I knew of him for several years before we officially met. I was just a kid, really. He seemed so exotic and worldly back then. We had just one class together in high school but neither of us paid much attention to one another. Our relationship didn’t get serious until college, when I found him in several of my classes. Truth be told, I sought him out, choosing at least one class each quarter where I knew we could spend time together. His mysterious complexity intrigued me, such a contrast to my youthful innocence.
One would think that we’d be friends after all the time we’ve spent together over the decades, but he’s become my nemesis. Each time we’re together, all the old hard feelings are set aside as we begin to get to know each other again. A month or two passes and it seems like things will really work out this time. I try hard, investing time and energy. The more I try, the more distant he becomes. It seems unnecessarily complicated. Next come the misunderstandings, hurt, and confusion. Frustrations build. I don’t know what to do, so I try everything. It’s too much. Everything’s wrong. Eventually we part with feelings of disappointment and inadequacy. Each time, the same. As time passes, the scars fade. We reconnect, continuing the cycle. I see it. I know it. Yet I keep going back.
We’ve been apart for several years this time, but I know he hasn’t really gone anywhere and neither have I. I tell myself that I can get along without him. I am strong and independent and resourceful and clever. My life without Al is peaceful and satisfying. I don’t need the stress, tears, and self-doubt that our encounters create.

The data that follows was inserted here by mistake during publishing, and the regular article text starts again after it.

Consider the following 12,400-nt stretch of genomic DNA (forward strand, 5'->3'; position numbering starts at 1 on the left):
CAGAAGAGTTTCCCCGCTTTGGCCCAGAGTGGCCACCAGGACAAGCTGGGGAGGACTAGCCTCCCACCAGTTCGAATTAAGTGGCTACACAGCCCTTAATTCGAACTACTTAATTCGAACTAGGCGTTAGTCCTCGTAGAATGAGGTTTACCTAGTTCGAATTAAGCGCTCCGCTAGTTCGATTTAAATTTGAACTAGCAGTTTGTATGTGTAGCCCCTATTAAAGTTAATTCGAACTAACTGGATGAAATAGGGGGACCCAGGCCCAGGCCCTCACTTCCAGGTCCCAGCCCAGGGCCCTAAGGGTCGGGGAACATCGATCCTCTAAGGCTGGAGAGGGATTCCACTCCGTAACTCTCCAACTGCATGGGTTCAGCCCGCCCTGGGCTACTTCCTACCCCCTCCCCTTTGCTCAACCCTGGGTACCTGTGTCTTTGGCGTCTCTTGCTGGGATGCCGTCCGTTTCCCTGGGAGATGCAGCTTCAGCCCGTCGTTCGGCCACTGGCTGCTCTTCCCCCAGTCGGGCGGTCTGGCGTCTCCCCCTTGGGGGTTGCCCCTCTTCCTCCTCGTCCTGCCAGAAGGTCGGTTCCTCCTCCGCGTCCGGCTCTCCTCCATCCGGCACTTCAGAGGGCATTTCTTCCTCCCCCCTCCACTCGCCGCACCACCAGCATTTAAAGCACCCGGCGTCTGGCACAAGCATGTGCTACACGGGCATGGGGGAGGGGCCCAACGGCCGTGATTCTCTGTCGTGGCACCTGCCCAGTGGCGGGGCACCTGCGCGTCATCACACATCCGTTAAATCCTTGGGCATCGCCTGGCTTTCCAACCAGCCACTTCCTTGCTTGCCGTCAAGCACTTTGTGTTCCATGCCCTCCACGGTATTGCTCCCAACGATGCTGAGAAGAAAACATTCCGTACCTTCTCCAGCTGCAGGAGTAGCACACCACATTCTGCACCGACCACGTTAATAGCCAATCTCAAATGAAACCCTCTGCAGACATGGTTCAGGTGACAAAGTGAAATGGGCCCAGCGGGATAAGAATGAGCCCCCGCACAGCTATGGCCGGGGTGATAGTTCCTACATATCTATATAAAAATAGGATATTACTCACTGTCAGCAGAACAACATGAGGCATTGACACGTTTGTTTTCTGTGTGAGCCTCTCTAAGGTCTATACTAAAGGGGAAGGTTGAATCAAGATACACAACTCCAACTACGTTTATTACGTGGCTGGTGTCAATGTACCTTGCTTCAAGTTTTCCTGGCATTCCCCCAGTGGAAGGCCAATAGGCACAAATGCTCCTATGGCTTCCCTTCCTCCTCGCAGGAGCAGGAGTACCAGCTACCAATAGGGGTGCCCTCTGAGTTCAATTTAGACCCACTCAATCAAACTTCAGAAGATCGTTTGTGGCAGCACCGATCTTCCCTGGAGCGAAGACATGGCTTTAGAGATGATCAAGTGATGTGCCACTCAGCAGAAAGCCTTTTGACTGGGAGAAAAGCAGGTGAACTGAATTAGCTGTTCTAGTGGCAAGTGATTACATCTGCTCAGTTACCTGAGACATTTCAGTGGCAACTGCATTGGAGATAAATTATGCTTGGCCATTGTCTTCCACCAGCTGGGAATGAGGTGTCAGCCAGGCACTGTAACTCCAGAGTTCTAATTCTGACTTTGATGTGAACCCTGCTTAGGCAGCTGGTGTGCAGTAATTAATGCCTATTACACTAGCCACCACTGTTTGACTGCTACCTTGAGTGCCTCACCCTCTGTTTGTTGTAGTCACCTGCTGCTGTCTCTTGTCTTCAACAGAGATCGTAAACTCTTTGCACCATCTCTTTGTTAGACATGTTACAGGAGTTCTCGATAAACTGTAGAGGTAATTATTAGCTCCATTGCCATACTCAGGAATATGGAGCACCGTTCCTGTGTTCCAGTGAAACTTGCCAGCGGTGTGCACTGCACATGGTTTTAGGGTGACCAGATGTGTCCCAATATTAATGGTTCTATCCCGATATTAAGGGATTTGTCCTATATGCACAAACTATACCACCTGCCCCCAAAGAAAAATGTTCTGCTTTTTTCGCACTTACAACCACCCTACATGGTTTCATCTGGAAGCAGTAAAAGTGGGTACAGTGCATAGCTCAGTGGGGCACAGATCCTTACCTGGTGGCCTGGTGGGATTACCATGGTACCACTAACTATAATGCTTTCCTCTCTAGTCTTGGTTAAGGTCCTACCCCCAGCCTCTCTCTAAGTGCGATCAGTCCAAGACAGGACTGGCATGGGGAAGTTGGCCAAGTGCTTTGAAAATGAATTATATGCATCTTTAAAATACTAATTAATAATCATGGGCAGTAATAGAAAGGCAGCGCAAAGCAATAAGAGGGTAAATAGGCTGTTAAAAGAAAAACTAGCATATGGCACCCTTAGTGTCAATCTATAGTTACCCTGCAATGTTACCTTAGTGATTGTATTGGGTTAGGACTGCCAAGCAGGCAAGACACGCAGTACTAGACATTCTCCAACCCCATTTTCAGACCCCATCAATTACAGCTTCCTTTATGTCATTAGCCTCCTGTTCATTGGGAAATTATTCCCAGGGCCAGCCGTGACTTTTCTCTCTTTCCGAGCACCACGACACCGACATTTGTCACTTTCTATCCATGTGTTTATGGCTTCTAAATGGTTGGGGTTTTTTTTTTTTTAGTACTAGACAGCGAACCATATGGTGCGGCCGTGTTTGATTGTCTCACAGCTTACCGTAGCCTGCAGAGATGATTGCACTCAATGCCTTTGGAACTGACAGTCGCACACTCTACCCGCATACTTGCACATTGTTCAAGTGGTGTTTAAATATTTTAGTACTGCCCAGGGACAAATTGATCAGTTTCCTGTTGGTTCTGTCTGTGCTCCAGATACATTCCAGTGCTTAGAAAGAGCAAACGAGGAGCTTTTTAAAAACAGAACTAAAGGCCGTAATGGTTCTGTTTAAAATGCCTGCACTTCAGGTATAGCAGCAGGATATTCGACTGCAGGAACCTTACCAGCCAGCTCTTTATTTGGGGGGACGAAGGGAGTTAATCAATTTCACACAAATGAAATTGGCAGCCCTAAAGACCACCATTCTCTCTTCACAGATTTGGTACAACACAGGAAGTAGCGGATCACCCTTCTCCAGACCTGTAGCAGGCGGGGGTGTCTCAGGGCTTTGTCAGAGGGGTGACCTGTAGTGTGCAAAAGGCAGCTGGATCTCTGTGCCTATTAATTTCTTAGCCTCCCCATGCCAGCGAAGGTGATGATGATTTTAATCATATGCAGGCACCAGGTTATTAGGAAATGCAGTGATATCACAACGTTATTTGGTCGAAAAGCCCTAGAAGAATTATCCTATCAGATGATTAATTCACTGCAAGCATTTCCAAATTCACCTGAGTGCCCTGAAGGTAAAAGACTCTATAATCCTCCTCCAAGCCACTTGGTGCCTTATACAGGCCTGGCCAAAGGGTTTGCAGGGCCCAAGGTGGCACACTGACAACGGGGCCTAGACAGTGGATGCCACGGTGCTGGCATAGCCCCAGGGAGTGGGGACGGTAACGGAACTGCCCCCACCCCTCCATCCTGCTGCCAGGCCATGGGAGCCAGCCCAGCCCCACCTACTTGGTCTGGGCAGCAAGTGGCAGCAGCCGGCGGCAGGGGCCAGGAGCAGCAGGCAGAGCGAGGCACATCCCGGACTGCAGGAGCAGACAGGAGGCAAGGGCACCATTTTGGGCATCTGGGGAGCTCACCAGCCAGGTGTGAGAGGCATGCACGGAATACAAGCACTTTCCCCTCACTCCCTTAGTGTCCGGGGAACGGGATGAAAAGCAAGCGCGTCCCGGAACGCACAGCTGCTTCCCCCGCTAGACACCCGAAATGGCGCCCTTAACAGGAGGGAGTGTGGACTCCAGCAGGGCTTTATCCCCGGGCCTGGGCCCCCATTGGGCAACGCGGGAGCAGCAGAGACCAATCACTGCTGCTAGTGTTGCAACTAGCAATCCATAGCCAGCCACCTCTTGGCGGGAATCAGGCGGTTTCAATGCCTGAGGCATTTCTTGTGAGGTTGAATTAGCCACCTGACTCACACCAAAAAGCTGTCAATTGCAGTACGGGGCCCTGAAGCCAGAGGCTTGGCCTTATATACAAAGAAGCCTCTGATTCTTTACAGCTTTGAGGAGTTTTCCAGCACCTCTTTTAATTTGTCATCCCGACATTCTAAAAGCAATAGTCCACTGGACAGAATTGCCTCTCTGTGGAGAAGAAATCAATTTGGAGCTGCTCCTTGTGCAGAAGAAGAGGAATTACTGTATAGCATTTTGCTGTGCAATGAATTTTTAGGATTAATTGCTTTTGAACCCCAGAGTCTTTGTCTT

Truthfully, I hate him. I also need him. While I have attended several colleges and have accumulated more than enough credits, I have never asked any of them for a degree. They have each accommodated me by not providing one. The single remaining obstacle to completing the college degree I began all those years ago is Al G. Bra. Until we reach an understanding, Al and I, there will always be that bit of unfinished business. I must reluctantly admit that we’ll likely meet again someday, continuing the familiar, tragic cycle.
Here’s another little story for the Geist Postcard contest. I just can’t seem to keep myself from submitting. Surely, they’ll cut me off soon.
This was actually a very hard story for me to write because it has been a sensitive topic for me for many years. The story is simple enough, but there was a lot of real emotion to get through as the words appeared on the page.
I found this photo on the Mental Floss website. This was the caption:
1955: A student leafs through a book in the Bennet Library at the Wyoming Seminary, a prep school in Northern Pennsylvania.